Some of the most commonly associated triggers are loud noise, bright lights, certain foods (chocolate, peanut butter, avocado, banana, citrus, dairy products, fermented/ pickled foods, and MSG), certain medications (birth control pills and migraine medications), menstrual cycle fluctuations, exertion activities, as well as underlying emotional and/or psychiatric diseases, such as depression.
Mechanism of Headaches
However, recent research has led scientists and physicians today to believe that the pain originates within the brain itself, involving various nerve pathways and the neurotransmitters within the brain in addition to the vasodilatory affects.
Cluster headaches are considered to be from the vasodilatation (opening) of the blood vessels in the brain. This causes the acute and severe pain by compressing and irritating the cranial nerve (trigeminal), which innervates the sensory and some motor function of the face.
The etiology of tension headaches are less understood; however, it is thought to be due to neurotransmitter or chemical changes surrounding the brain due to stress and emotional factors.
Another theory is that continued musculoskeletal (myofascial) irritations may cause tension headaches. Examples of continued myofascial irritation or stimulation includes jaw clenching as well as poor posture of the back or neck.
Migraine headaches are thought to be vascular in origin, similar to cluster headaches, and are also associated with a imbalance in the neurotransmitter serotonin. Migraines are also considered to be familial, which means there is a genetic link involved. The theory is that some patients with a family history of migraines have a gene that predisposes them to migraines.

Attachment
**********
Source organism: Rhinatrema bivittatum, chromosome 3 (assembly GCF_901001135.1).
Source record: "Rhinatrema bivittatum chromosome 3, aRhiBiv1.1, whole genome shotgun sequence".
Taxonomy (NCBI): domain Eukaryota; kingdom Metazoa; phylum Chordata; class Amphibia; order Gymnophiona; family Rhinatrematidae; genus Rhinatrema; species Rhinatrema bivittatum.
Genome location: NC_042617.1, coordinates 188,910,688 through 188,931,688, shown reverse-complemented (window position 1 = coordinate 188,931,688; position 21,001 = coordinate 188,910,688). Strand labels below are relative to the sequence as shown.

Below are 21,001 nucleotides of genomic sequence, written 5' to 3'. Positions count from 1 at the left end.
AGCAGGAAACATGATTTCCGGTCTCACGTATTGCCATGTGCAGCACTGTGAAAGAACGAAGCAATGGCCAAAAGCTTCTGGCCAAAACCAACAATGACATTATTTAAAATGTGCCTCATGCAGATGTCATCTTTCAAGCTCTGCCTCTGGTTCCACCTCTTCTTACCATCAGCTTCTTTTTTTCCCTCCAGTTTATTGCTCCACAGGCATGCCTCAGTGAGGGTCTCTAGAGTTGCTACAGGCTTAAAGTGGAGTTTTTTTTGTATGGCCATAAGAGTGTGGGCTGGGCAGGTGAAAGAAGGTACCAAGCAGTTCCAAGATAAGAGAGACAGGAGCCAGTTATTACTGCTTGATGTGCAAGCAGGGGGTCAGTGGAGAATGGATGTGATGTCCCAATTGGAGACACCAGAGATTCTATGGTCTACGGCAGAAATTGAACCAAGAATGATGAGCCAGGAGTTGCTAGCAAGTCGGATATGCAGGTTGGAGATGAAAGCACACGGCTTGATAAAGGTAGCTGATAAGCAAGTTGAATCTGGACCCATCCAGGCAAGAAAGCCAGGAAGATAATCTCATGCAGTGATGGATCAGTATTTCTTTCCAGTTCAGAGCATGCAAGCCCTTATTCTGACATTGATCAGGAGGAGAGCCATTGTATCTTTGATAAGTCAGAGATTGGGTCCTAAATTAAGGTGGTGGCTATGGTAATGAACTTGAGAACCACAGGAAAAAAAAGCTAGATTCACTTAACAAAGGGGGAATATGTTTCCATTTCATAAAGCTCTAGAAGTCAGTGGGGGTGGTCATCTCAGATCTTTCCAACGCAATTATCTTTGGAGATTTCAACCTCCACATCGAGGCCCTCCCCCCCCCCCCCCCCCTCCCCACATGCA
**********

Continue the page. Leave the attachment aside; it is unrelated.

A study conducted in 2003 by the Departments of Anesthesia and Critical Care of Harvard University showed that the cranial parasympathetic outflow contributes by sensitizing intracranial nociceptors producing peripheral or central desensitization occurring within a migraine attack.
This can intensify and aggravate the pain that is actually caused by the migraine. Sensitizing desensitization is a development involving both the peripheral nervous system (PNS) and the central nervous system (CNS).
Local tissue injury and inflammation activate the PNS, which sends signals through the spinal cord to the brain.
Central sensitization is where there is an increase in the excitability of neurons within the CNS (brain and spinal cord), so that normal inputs from the PNS begin to produce abnormal responses.
Low-threshold sensory fibers activated by very light touch of the skin activate neurons in the spinal cord that normally only respond to noxious, or more severe, stimuli.
As a result, an input that would normally produce a harmless sensation now produces significant pain. This occurrence is classically seen in patients who suffer from primary headaches, especially migraines.
Pharmacologic treatment for primary headaches can be classified as abortive or preventive. Abortive therapy and other therapies are directed at terminating the pain immediately.
Although this may provide relief from the headache, it does not decrease the frequency or intensity or prevent the attack from recurring. They also are not equally effective each time and efficacy varies from person to person.
Typical over-the-counter medications have no use for cluster headaches. Some commonly used abortive therapies for headaches are:
- Oxygen (most commonly used acutely in cluster headache)
- Butalbital with aspirin or acetaminophen
Although many patients may experience relief with these headache treatments, there is also a concern of overuse and dependence that may develop.
In May 2007 the National Neurological Institute in Italy published an article stating that “Most patients with frequent headaches eventually overuse their medications, and when this happens, the diagnosis of medication-overuse headache is clinically important, because patients rarely respond to preventive medications whilst overusing acute medications.”
Therefore it is very important to monitor a patient on abortive therapy because if overusing their medications, their headaches may become refractory to the preventive therapy causing their attacks to be more frequent and severe.
Medications and techniques that are considered preventive therapies are directed at reducing the frequency and severity of the attacks. Unfortunately, most of these medications are not able to terminate an acute episode, so they are typically used in conjunction with abortive therapies during an attack.
Some of the common preventive medications are:
- Antiseizure medications
- Cardiovascular drugs (beta blockers or calcium channel blockers)